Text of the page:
\end{displaymath} (10)

The model input parameters are finally the initial radius $R_{\rm D0}$ and accretion rate $\dot{M}_0$ of the nebula, and $\alpha$.

With this solar nebula model, Hersant et al. studied the radial distribution and time evolution of the deuterium enrichment in water in the solar nebula due to isotopic exchange with H2 and diffusive turbulent transport. Assuming that the highly D-enriched component measured in LL3 meteorites (D/H = (73$\pm$12 $) \times 10^{-5}$) is representative of the grains in the presolar cloud (Drouart et al. 1999; Mousis et al. 2000), Hersant et al. were able to explain the D/H value of $\sim$ $30 \times 10^{-5}$ measured in cometary water as due to some mixing between water vapor reprocessed in the inner regions of the solar nebula by isotopic exchange with H2, and the unprocessed component of its outer regions.

Hersant et al. (2001) showed that the three parameters defining the nebula can be constrained by the deuterium enrichments measured in LL3 meteorites, comets, proto-Uranian and proto-Neptunian ices, taking into account a few other physical constraints, namely: 1) the mass of the nebula cannot exceed 0.3 $M_{\odot}$ in order to maintain the stability of the disk (Shu et al. 1990); 2) the angular momentum must have been transported outward to Neptune by turbulence in $2.5 \times 10^5$ yr; 3) the initial temperature of the nebula was higher than 1000 K inside 3 AU to secure the crystallization of silicates in the inner regions. Hersant et al. concluded that $\dot{M}_0$ was in between $ 2.2 \times 10^{-6}$ and 10-5 $M_{\odot}$ yr-1, $R_{\rm D0}$ between 12.8 and 39 AU, and $\alpha$ between 0.006 and 0.02. For the purpose of this paper in which the temperature of the nebula is crucial for determining where and when the conversion of amorphous silicates into the crystalline variety occurred, they selected among all nebulae fitting observational constraints one of the coldest and one of the hottest nebulae, named cold nebula and warm nebula, respectively. Their parameters are given in Table 2. They also selected a nebula intermediate between the cold and warm nebulae, called nominal nebula (Table 2). Radial profiles of $\Sigma $ and T as a function of time are shown in Fig. 1 for these three nebulae. Adiabats (P,T) of the nominal solar nebula at various epochs are shown in Fig. 2.


Table 2: Solar nebula models.
Type $\alpha$ $\dot{M}_0$ $R_{\rm D0}$
    [$M_{\odot}$yr-1] [AU]
cold 2 $\times$ 10-2 4.0 $\times$ 10-6 27.0
nominal 9 $\times$ 10-3 5.0 $\times$ 10-6 17.0
warm 8 $\times$ 10-3 9.8 $\times$ 10-6 12.8

\par\includegraphics[angle=270,width=10cm,clip]{MS1967f1.eps}\end{figure} Figure 1: Surface density ($\Sigma $) and temperature (T) radial profiles as a function of time for the three nebulae defined in Table 2. Plain lines are for times 103, 104, 105, and 106 years. Dotted lines are for times $5 \times 10^3$, $5 \times 10^4$, and $5 \times 10^5$ years.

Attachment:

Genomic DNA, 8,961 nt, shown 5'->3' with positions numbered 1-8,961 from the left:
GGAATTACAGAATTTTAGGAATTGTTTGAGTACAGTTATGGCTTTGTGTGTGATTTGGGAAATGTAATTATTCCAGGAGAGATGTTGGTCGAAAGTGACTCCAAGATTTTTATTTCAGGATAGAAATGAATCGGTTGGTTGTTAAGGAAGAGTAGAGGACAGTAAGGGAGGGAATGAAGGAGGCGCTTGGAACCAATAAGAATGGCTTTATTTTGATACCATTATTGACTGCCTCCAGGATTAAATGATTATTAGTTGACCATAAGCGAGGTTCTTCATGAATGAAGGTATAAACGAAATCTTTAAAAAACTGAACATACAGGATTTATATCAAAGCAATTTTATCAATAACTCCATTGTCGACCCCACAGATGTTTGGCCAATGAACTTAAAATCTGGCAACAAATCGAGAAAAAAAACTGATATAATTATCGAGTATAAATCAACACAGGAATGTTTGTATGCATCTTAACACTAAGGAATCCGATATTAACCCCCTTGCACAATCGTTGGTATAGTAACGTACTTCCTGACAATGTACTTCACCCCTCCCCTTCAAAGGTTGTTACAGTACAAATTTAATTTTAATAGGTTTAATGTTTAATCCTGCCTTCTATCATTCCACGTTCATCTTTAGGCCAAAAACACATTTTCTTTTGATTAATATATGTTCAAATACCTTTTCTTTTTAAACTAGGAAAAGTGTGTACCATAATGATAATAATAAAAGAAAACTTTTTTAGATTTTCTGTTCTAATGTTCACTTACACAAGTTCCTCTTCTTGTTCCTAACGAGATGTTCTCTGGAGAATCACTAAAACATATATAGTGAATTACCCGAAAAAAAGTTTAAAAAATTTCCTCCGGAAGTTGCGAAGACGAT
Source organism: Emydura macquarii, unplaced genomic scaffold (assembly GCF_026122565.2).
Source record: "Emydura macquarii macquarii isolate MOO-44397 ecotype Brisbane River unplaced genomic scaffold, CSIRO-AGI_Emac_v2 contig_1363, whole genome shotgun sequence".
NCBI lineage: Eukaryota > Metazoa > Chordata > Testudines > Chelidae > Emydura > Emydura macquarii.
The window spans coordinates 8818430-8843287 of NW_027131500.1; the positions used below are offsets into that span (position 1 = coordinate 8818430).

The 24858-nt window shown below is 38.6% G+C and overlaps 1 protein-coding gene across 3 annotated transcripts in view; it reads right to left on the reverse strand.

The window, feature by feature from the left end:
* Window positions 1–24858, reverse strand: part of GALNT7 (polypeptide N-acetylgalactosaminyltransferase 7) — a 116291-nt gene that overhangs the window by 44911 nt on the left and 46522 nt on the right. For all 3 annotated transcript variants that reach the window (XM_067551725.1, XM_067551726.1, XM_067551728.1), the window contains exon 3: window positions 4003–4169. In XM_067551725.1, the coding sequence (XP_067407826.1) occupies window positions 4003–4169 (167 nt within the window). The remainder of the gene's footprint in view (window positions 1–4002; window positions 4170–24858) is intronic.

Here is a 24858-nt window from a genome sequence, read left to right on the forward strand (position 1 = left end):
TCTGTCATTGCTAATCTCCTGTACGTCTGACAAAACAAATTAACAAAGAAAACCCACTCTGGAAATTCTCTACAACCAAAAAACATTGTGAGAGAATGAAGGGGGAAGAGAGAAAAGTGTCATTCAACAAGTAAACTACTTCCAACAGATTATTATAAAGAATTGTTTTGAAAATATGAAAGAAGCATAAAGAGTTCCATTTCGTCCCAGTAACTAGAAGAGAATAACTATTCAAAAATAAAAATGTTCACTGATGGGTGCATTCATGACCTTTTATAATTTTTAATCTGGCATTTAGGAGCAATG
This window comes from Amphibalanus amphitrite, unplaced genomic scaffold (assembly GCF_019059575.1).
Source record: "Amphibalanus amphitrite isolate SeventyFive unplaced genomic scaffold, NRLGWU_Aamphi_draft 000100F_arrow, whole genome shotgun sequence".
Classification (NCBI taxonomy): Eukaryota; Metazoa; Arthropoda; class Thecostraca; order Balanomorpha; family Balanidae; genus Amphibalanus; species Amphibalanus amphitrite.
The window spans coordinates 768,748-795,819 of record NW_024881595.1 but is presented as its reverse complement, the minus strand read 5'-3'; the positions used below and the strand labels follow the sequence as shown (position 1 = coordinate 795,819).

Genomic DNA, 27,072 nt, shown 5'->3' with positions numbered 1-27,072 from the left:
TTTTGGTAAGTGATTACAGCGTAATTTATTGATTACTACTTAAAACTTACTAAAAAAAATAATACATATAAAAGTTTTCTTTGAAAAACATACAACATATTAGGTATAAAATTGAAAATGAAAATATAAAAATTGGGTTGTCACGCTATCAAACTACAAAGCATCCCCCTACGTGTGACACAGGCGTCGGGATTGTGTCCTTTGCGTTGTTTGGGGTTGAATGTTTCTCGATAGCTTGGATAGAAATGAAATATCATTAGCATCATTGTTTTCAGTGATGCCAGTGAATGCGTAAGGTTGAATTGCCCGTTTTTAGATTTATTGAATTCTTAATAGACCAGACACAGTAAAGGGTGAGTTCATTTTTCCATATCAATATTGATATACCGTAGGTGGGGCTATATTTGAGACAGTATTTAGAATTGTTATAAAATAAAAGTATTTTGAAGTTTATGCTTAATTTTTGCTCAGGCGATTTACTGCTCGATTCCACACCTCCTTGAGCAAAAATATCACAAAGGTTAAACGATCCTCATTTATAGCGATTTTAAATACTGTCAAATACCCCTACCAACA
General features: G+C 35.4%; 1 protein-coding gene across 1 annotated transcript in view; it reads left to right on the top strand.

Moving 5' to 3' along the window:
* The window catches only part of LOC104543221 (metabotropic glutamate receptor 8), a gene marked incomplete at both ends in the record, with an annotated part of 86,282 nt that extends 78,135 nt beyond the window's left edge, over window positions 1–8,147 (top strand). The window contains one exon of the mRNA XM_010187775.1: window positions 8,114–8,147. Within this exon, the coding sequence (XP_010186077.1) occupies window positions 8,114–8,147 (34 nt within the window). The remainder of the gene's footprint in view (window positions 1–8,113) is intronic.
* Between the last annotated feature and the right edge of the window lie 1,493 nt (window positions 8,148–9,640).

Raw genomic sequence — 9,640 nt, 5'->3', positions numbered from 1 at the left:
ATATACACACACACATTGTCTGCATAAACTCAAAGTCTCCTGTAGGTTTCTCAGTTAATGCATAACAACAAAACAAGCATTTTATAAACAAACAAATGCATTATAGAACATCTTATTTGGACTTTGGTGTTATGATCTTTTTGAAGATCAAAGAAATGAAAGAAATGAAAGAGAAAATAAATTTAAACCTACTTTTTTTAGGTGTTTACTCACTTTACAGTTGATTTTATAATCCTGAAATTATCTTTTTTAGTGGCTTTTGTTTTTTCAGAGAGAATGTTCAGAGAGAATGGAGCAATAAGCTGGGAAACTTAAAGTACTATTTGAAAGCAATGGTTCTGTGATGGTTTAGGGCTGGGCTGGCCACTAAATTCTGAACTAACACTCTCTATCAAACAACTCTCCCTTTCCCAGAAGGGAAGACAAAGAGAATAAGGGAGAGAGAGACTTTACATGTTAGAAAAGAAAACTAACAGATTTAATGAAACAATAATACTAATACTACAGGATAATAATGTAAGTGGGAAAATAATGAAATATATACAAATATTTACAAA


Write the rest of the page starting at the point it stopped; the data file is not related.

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3.3 Silicates crystallization and sublimation

Solving Eqs. (6) and (7) requires, in addition to a solar nebula model, data on silicates crystallization and sublimation.

The thermally induced amorphous-to-crystalline transition has been studied both theoretically (see Gail 1998 and references therein) and in the laboratory (e.g. Ashworth et al. 1984; Nuth & Donn 1982; Hallenbeck et al. 1998; Brucato et al. 1999b; Fabian et al. 2000). The crystallization process corresponds, on a microscopic scale, to the movement of oxygen and silicon atoms to new locations characterized by deeper local energy minima. The characteristic timescale for the amorphous-crystalline transition can be expressed as:

t_{\rm ann} = \nu^{-1}\,{\rm e}^{E_{\rm a}/kT},
\end{displaymath} (11)

where $\nu$ is a characteristic vibrational frequency and $E_{\rm a}$ acts as an activation energy (Lenzuni et al. 1995). In experimental determinations of $E_{\rm a}$, $\nu$ is set to 2-2.5 $\times$ 1013 s-1, the average value between the frequencies of the stretching and bending modes of the SiO4 tetrahedron (Lenzuni et al. 1995; Gail 1998). From thermal annealing experiments made at $\sim$1100 and 1300 K on $\sim$20-nm sized smoke particles, Brucato et al. (1999b) estimated an activation temperature $E_{\rm a}/k$ of 47500 K for amorphous Mg-rich pyroxenes (hereafter referred to as MgSiO3, enstatite). Brucato et al. (1999b) derived a temperature of 45500 K from the annealing experiment of Hallenbeck et al. (1998). Experiments made at 1000 K by Fabian et al. (2000) on nanometre-sized smoke particles of Mg-rich pyroxene and Mg-rich olivine (Mg2SiO4, forsterite) give activation temperatures of 42040 and 39100 K, respectively. The difference in the measured activation energies for Mg-rich pyroxene between Brucato et al. (1999b) and Fabian et al. (2000) comes from a different definition of the annealing time. Both studies monitored the evolution of IR spectra of silicates undergoing annealing. While Fabian et al. define the annealing time as the time when the first crystalline IR features appear, Brucato et al. define it as the time when crystalline IR features no longer evolve. Between these two stages, Hallenbeck et al. (1998) observed a stall phase in the spectra before the features sharpened due to the crystal becoming more ordered.